suggested, that it might he a sense a professional duty towards the person who had employed him, that had caused the silence of tie witness: the courts of law allowed great latitude in this respect, and though the witness might have erroneously applied the principle here, some consideration was due to the habitual force of a professional obligation. It was besides a fact well known to most of the members in the house, that great exertions were in almost every case of contested election made to obtain the writ, with a view to fix the day of the election as it might suit the convenience of the party possessing it. It was a species of hypocrisy that he could not join in, to know and avow out of doors, that such a practice universally prevailed, and to cry, oh horrible! and oh monstrous! as if it was a most outrageous calumny, when such things were mentioned within doors. If the practice was felt to be in itself an abuse, or to be liable to abuse, it would be more becoming the wisdom of the house to apply a general remedy, than to punish any individual trespass with extreme severity. He thought it would be sufficient punishment to commit Mr. Brundrett to the custody of the serjeant at arms.

The Chancellor of the Exchequer

contended for the right of the house to investigate all the proceedings with respect to the writ. If the witness persisted in his refusal to answer, he might, in so doing, be ambitious to raise his professional character; but that ambition was no reason why the house should restrain itself in the investigation which its constitution and character prescribed, nor in the exercise of the means it possessed of rendering that investigation effectual. The question was perfectly legal, and the excuse offered was totally insufficient.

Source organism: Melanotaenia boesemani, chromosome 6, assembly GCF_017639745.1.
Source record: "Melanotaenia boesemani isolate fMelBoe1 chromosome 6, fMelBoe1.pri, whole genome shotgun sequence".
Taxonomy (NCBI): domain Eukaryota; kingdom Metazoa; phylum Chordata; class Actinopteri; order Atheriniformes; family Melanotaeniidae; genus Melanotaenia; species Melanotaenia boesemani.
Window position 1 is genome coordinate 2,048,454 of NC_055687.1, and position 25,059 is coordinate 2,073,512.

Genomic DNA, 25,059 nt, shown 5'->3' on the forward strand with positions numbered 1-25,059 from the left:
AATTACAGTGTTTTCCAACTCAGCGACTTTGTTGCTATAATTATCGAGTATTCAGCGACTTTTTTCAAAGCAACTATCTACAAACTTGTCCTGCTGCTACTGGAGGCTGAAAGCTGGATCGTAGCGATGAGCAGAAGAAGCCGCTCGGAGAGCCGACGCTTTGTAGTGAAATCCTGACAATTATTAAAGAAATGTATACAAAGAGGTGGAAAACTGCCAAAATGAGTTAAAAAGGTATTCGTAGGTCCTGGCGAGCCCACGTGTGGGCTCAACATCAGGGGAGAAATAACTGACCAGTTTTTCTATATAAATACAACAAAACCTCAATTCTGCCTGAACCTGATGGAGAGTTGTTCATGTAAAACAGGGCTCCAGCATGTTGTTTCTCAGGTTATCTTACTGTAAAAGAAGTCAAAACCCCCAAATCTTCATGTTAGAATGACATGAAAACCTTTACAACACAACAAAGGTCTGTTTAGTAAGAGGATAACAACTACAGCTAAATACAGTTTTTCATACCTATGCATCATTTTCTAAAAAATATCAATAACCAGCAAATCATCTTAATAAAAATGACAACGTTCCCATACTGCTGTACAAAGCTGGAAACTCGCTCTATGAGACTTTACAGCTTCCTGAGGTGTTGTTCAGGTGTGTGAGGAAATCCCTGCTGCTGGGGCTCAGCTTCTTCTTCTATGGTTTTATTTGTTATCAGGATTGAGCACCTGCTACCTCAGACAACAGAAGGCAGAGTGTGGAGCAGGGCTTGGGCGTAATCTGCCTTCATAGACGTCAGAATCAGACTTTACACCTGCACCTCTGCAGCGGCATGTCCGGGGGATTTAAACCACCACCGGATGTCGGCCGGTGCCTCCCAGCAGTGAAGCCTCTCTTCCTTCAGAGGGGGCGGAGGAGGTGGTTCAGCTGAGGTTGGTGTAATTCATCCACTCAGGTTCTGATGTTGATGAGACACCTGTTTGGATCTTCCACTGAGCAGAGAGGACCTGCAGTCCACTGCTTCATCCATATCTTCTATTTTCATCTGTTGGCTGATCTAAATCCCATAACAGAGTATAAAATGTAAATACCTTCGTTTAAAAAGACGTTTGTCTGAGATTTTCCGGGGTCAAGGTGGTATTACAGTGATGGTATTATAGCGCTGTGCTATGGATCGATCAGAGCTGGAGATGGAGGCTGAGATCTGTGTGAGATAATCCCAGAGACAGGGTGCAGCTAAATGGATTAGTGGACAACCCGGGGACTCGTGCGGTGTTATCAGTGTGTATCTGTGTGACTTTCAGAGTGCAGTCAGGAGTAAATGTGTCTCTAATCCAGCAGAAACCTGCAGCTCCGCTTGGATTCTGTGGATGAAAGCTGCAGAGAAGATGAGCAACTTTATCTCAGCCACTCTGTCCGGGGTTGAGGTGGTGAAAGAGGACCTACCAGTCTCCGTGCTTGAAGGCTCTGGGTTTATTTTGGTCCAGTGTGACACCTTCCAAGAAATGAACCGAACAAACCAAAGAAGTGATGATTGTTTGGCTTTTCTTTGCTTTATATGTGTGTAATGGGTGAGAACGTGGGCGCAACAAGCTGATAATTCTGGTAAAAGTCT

Lord Howick

observed upon the generality of the practice of taking out writs with a view to the convenience of the parties taking them out, in giving them a discretion to fix the time of the election. Some general remedy ought to be applied. Three parliaments ago the writ for Northumberland had been offered to him, with a view that he should consult his convenience in the use of it. He declined the offer, desiring that it should be transmitted to the returning officer, and intimating that if any improper delay occurred he would complain to the house of it. He would ask the secretary of the treasury (Mr. Huskisson), if there were not other instances also of his favour in issuing the writs. When the sheriff of Westmoreland sent for the writ for the borough of Appleby, for the election, by which he now held his seat, he found it was issued to another person, who used it according to his own convenience: the abuse ought to be removed by a general remedy, and not by ineffectual severity in a particular instance: Mr. Brundrett stood rather in the light of a person questioned as to his being implicated in a criminal act, than as a mere witness. If he were not a party, but questioned merely as to the crime of his employers, the professional principle ought to protect him.